Well, it is very nice problem, but you can do some very nice tricks there. You can present graph as square matrix of `0`

and `1`

where number of rows and columns is number of vertices. Each `1`

presents edge from vertex in row to vertex in column. Then every possible graph is one big binary number with N^2 bits i.e. there is 2^(N^2) possible graphs made from N vertices. Now you can divide your issue to two parts.

- Generate all possible graphs from
`S`

- each graph is just one N^2 bit number.
- Then for each this graph you expand matrix by
`V`

rows and columns and multiply possibilities by combinations where is exactly one `1`

in each `V`

row and column.

I need one clarification from you. You wrote *... and each vertex from *`S`

can have any number of in- and out- edges Is 0 included in *any number*? Then I don't understand *result should contain exactly all vertices from *`V`

and from `S`

Constrain to `S`

doesn't have sense because each `S`

is included in each solution as vertex with zero in and out edges. Otherwise it's not all N^2 bit numbers but only those which have at least one `1`

in each row and column and then you can't divide your issue to two parts and you have to solve `S`

and `V`

together. Then it may be easier satisfy `V`

rows and columns first (exactly one `1`

in row and column) and then multiply each this solution by `S`

x`S`

matrix solutions which satisfy `S`

constrain when you have to have at least one `1`

in row and column.

You can experiment with various representations as list of lists for small number of vertices. You can try `array`

module when you will compute index as `R+C*N`

or you can try array of array. For bigger numbers of vertices using array of binaries can be doable. You can even try `digraph`

module here. Similar approach worked well for generating full closure graphs in perl where binary manipulations using `vec`

sucks. But it doesn't seem case here because it is very different issue. You may found some better optimized presentations but I doubt Erlang is best tool for this sort of computations very efficiently. Anyway number of possibilities is growing pretty fast here O(2^(N^2)) so you don't have to worry about efficient storage of big matrices ;-)

## Edit:

Look at problem from this perspective. If you have 10 vertices and assume it is `V`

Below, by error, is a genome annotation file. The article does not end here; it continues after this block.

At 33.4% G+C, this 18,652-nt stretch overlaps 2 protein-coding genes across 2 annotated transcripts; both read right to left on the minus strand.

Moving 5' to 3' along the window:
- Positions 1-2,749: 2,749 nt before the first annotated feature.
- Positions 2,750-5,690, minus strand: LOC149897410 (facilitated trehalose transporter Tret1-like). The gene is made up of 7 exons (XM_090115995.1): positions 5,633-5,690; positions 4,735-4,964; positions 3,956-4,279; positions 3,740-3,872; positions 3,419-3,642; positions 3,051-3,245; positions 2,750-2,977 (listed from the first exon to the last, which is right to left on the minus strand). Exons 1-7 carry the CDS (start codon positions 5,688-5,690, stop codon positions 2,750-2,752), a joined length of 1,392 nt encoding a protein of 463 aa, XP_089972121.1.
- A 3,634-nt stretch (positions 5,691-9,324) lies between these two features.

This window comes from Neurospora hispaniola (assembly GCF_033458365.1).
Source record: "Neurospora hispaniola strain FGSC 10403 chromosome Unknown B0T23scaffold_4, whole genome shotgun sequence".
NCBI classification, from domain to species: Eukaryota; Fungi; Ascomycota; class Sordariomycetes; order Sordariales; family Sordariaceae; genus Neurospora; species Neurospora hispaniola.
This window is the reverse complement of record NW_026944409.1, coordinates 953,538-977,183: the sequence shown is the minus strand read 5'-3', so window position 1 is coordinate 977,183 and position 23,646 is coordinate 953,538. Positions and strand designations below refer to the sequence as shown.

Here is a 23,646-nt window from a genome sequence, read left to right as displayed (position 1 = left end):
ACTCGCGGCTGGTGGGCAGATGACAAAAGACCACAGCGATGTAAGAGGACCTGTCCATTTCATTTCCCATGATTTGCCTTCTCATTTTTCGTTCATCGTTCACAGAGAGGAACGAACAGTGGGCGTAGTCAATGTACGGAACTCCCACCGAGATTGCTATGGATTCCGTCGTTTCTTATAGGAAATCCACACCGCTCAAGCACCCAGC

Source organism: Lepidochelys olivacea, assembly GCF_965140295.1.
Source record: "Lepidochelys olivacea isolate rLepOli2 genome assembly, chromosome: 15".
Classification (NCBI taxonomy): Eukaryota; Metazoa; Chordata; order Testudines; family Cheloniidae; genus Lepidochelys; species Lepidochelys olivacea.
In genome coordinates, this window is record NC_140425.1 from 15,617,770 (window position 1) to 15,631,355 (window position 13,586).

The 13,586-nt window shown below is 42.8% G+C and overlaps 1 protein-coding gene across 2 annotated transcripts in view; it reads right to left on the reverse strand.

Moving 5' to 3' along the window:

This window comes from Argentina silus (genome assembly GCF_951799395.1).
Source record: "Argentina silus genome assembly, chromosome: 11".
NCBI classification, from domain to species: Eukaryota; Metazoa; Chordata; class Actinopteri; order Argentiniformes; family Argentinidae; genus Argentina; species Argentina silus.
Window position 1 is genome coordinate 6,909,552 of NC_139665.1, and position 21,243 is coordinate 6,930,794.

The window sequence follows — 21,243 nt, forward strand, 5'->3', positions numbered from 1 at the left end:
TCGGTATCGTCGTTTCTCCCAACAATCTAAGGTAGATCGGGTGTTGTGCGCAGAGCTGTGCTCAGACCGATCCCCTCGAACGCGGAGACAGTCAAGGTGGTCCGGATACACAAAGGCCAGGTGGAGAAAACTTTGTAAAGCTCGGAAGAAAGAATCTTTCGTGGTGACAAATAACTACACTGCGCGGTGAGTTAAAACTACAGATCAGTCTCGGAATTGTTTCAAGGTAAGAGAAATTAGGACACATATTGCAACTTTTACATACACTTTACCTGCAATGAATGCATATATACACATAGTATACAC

and `S`

is empty. Then there is `10!`

possible graphs i.e. 3628800. If it would be `S`

there is approx `2^100`

i.e. 1.2677e+30 graphs (4.0197e+13 years if you will generate 1e+09 graphs per second). It means for any number of vertices bigger than very few you have very big number of possible graphs. So biggest question here is, what will you do with them. You can't store them but if yes so you have to store them very efficiently. Binary field is most efficient way for storing graphs made from `S`

. You can find more efficient way for edges with `V`

vertices. I would store it as array or list where position is vertex where edge goes from and value is vertex where edge goes to.

So your solution strongly depend what you will do with result. I think you will filter out results in some way because I can't imagine what you will do with so big number of graphs ;-) Mine advice is try filter out meaningful graphs as early as possible during graphs generation. It means your approach should be determined by purpose to enable involve your result filtering in generating algorithm.

And about Erlang efficiency for this problem, if you deal with so enormous number of entities (possible graphs) you have to manage your memory and CPU usage very carefully. You can use Erlang but for some time critical parts you should use C in NIFs. You also should use more memory friendly data structures as binaries or bignums instead of lists or tuples. You also can find some other languages as C, C++, OCaml, Haskell, ... more suitable for such memory and computation intensive task.